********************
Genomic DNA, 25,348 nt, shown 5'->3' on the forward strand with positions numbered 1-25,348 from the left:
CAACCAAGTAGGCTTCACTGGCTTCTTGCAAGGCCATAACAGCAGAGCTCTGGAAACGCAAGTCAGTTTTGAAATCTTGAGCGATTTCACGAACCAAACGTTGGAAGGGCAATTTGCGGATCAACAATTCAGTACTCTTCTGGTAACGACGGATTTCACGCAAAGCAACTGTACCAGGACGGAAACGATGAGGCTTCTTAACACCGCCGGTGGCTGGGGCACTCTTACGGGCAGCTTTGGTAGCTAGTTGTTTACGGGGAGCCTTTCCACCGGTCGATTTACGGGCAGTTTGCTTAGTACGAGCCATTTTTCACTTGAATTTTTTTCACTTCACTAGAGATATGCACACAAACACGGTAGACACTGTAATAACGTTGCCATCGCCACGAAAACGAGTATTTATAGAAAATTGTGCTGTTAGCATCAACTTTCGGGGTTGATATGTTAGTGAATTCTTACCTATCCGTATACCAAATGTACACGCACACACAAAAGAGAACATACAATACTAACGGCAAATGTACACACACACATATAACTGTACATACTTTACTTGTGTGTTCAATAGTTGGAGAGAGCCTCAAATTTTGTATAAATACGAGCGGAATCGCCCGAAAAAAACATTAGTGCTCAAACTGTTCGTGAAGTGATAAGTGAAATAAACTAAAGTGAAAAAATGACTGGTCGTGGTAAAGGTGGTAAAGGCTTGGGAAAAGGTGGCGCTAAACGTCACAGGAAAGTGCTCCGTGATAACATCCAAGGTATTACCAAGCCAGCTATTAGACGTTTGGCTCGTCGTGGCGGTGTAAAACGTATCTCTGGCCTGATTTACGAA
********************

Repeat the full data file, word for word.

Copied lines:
Genomic DNA, 25,348 nt, shown 5'->3' on the forward strand with positions numbered 1-25,348 from the left:
CAACCAAGTAGGCTTCACTGGCTTCTTGCAAGGCCATAACAGCAGAGCTCTGGAAACGCAAGTCAGTTTTGAAATCTTGAGCGATTTCACGAACCAAACGTTGGAAGGGCAATTTGCGGATCAACAATTCAGTACTCTTCTGGTAACGACGGATTTCACGCAAAGCAACTGTACCAGGACGGAAACGATGAGGCTTCTTAACACCGCCGGTGGCTGGGGCACTCTTACGGGCAGCTTTGGTAGCTAGTTGTTTACGGGGAGCCTTTCCACCGGTCGATTTACGGGCAGTTTGCTTAGTACGAGCCATTTTTCACTTGAATTTTTTTCACTTCACTAGAGATATGCACACAAACACGGTAGACACTGTAATAACGTTGCCATCGCCACGAAAACGAGTATTTATAGAAAATTGTGCTGTTAGCATCAACTTTCGGGGTTGATATGTTAGTGAATTCTTACCTATCCGTATACCAAATGTACACGCACACACAAAAGAGAACATACAATACTAACGGCAAATGTACACACACACATATAACTGTACATACTTTACTTGTGTGTTCAATAGTTGGAGAGAGCCTCAAATTTTGTATAAATACGAGCGGAATCGCCCGAAAAAAACATTAGTGCTCAAACTGTTCGTGAAGTGATAAGTGAAATAAACTAAAGTGAAAAAATGACTGGTCGTGGTAAAGGTGGTAAAGGCTTGGGAAAAGGTGGCGCTAAACGTCACAGGAAAGTGCTCCGTGATAACATCCAAGGTATTACCAAGCCAGCTATTAGACGTTTGGCTCGTCGTGGCGGTGTAAAACGTATCTCTGGCCTGATTTACGAA